Emily Kame Kngwarreye (died 1996 aged 86) – famous for aboriginal art of dots and stripes
(Pronounced em-uh-lee kame gwawr-eye)
Kngwarreye – When I go to war I paint
When I go to war I (Kngwarreye) paint. Many of her paintings look like a view from an aeroplane that has dropped hundreds of bombs onto the landscape.
Note: Her paintings were not a protest about war, but it's a great mnemonic for associating her name with her art.
The way to remember her first names is to consider that she was also famous for her stripe paintings. Imagine an emu leaves (Emily) its cage, then the other emus came across (Kame) too and dragged their feet across the paintings, leaving stripes.
Aboriginal art was created by the original inhabitants of Australia, going back 50,000 years. Art from those eras includes rock and wood bark paintings using natural materials like ground-up ochre (a soft rock containing ferric oxide, clay and sand), charcoal, clay and red soil.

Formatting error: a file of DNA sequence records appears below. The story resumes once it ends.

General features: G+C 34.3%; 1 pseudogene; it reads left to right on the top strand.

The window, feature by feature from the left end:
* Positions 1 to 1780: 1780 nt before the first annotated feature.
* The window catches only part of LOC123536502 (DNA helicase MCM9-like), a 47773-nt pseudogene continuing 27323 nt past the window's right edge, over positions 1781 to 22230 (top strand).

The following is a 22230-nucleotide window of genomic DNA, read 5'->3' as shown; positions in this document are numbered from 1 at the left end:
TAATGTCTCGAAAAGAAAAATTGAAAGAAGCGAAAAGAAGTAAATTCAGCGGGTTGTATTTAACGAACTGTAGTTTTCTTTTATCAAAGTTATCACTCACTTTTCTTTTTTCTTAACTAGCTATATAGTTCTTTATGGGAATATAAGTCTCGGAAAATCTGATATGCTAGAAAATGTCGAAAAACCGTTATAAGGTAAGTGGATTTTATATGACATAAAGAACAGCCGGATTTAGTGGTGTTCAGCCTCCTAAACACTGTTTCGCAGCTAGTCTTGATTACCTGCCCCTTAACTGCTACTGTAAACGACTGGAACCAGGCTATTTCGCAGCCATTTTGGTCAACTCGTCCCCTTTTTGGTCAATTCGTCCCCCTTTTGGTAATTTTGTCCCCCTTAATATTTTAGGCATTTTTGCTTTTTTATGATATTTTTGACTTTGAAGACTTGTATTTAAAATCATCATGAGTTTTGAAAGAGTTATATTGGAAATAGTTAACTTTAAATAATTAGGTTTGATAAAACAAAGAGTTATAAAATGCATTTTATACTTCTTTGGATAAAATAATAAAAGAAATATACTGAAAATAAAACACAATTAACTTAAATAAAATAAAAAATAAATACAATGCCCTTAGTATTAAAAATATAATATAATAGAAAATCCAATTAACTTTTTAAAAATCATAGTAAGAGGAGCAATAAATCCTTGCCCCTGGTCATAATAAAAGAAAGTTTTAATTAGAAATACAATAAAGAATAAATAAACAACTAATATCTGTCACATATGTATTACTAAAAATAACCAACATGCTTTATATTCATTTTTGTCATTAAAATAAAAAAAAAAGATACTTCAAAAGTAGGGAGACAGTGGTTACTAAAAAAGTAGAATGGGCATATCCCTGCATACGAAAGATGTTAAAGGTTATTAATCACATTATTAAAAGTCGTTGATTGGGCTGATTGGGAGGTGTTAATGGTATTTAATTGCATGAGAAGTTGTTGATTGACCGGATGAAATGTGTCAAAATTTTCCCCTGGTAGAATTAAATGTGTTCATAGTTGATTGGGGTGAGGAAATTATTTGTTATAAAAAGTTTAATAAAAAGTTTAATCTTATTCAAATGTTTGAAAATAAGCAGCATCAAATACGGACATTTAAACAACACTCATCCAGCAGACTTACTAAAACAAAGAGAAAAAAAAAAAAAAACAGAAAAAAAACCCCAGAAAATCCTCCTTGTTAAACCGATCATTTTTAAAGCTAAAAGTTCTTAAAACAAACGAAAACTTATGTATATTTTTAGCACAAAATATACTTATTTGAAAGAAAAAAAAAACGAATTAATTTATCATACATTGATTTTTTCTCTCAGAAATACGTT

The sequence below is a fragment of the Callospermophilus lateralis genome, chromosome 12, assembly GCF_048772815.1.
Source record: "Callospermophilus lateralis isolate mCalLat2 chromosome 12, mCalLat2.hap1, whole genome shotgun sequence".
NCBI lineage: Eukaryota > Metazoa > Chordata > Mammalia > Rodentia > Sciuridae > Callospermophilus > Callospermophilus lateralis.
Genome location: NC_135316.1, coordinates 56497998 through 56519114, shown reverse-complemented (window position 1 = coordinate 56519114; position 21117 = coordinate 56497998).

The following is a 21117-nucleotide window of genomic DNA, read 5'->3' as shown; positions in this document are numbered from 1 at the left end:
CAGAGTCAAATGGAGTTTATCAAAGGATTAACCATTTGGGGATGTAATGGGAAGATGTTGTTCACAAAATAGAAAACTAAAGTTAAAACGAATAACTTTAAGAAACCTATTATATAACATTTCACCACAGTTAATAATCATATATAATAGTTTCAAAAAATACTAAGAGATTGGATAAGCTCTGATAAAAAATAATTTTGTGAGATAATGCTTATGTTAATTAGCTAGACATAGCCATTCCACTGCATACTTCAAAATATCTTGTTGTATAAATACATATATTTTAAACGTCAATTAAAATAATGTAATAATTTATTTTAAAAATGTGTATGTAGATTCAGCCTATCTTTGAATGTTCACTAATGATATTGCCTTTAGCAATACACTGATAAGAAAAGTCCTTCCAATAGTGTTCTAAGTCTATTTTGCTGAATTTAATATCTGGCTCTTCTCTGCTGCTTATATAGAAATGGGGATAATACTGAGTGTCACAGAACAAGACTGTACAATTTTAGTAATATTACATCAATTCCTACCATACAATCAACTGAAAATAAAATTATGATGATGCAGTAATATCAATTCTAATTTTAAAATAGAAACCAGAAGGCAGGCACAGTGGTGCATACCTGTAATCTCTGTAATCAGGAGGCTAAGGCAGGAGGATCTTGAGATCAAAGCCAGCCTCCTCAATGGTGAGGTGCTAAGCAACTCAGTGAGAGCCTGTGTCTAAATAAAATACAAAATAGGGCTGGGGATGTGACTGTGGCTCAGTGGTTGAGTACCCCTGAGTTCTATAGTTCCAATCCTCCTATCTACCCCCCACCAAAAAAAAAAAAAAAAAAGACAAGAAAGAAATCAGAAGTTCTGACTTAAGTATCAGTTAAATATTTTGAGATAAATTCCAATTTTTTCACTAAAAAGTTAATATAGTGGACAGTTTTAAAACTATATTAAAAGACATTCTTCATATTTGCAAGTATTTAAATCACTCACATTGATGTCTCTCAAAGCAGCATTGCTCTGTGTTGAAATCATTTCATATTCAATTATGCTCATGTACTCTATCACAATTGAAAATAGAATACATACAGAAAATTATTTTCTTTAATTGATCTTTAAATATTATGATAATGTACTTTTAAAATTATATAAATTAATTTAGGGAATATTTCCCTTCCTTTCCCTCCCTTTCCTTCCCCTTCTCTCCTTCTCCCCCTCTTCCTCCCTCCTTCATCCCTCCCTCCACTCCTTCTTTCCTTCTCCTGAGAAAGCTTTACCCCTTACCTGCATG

Aboriginal people use art on their bodies for initiation, hunting and religious ceremonies.
Traditionally there is no empty space in their artwork. Space is filled with dots or patterns which gives a sense of movement.
Some colours have meanings: white is the spirit colour, black is night and the people, red is the land or blood and yellow the sun.
Much of their artwork is made up of dots and stripes.
A representation of Kame Colour, 1995
A representation of Emu Dreaming, 1991
Nobody before had created – Aboriginal artwork that became high-profile museum pieces